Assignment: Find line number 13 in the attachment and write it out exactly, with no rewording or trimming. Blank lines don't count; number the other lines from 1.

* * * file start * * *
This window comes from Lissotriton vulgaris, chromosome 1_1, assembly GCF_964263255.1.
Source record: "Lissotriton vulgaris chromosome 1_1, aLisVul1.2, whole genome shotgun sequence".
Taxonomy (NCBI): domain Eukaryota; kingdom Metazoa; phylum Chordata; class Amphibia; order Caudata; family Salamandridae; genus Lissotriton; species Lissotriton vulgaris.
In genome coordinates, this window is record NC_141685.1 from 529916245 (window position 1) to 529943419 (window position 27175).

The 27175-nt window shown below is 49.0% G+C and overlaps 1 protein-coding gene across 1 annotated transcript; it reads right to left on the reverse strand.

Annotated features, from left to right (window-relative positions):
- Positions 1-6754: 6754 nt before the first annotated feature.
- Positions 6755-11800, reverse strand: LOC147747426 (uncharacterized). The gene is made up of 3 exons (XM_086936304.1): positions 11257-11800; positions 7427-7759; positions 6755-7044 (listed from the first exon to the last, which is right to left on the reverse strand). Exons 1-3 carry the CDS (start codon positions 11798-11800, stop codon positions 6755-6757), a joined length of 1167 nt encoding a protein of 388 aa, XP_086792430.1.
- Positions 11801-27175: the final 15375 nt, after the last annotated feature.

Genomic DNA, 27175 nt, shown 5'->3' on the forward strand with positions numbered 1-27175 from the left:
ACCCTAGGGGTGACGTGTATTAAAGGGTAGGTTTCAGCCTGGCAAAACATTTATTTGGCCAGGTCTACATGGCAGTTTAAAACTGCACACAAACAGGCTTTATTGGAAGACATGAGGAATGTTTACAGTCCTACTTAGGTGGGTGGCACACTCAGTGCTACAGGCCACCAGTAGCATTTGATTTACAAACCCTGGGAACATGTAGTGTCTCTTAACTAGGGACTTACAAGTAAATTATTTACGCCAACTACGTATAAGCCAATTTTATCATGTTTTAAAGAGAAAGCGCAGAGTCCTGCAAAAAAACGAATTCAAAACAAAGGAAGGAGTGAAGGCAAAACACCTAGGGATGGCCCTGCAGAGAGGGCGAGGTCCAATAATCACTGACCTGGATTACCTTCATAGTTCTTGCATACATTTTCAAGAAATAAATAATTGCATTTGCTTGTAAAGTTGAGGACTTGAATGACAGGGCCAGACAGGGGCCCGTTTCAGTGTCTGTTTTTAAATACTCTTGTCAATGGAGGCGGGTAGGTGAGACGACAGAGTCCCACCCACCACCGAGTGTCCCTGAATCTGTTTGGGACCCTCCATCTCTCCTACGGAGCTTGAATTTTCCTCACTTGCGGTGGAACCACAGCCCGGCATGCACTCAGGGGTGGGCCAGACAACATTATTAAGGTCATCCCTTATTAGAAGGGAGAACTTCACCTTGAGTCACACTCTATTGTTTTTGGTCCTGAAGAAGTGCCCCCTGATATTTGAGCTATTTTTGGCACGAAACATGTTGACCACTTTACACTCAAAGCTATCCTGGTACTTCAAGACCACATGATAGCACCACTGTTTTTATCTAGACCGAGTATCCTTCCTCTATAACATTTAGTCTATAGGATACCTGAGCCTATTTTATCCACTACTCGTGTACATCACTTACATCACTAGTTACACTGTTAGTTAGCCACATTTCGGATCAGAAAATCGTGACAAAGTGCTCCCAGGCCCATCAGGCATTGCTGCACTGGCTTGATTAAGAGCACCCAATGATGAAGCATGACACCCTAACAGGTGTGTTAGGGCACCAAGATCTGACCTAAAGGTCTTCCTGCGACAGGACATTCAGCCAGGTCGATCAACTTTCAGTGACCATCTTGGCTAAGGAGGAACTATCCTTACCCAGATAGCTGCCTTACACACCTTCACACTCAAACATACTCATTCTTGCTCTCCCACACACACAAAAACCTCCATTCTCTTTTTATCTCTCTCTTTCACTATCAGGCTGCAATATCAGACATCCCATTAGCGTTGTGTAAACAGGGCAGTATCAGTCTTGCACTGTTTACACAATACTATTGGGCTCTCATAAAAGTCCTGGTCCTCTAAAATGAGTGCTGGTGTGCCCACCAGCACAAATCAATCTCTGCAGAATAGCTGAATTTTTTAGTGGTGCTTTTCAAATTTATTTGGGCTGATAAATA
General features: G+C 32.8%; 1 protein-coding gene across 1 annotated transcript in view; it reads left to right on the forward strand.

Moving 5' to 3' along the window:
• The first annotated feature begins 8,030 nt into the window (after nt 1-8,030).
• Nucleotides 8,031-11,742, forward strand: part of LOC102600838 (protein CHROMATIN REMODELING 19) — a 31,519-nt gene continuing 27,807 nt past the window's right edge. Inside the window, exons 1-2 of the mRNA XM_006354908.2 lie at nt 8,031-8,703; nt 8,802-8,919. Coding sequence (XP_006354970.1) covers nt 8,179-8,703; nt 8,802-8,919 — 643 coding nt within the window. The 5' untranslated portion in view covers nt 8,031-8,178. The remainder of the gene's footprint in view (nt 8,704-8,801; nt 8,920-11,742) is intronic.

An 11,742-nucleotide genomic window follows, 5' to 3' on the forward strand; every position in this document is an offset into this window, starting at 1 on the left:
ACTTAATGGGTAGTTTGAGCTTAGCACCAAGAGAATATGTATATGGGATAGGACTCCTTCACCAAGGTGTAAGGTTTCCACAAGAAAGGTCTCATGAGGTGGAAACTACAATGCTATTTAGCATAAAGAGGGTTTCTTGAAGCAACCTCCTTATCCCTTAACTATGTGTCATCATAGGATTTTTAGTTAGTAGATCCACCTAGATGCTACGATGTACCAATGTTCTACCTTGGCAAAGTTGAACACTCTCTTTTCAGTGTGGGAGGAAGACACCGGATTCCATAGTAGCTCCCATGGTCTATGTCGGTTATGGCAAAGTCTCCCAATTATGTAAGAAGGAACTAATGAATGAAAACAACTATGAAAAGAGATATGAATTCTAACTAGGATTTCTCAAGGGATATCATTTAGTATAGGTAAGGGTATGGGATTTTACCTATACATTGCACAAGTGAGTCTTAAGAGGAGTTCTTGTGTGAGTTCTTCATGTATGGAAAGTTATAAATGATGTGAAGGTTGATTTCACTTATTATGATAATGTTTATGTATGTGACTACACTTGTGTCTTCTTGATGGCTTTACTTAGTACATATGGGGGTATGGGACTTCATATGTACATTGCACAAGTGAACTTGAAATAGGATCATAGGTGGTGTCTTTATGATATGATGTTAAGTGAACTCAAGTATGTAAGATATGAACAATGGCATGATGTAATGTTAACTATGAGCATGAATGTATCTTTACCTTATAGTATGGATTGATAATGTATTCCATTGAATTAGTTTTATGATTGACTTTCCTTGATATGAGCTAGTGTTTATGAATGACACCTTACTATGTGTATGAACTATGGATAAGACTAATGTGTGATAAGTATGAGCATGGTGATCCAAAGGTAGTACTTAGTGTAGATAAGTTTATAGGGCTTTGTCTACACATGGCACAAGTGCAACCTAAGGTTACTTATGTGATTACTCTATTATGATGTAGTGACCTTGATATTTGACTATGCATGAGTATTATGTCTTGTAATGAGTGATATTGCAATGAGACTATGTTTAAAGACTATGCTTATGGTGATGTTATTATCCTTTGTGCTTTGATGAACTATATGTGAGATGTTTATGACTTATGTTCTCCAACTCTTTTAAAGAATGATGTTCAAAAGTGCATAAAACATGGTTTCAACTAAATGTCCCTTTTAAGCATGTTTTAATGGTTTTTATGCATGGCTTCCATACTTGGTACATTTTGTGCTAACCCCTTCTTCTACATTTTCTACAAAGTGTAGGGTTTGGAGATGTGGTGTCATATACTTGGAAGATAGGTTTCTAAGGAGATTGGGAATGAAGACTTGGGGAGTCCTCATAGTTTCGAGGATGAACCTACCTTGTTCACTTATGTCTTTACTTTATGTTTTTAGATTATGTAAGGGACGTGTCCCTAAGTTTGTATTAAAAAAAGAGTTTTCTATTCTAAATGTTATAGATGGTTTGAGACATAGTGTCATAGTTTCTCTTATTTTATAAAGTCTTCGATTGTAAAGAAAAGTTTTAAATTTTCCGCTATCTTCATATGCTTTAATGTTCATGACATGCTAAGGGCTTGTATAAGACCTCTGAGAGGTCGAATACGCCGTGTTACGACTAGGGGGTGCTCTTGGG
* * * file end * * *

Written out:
Moving 5' to 3' along the window: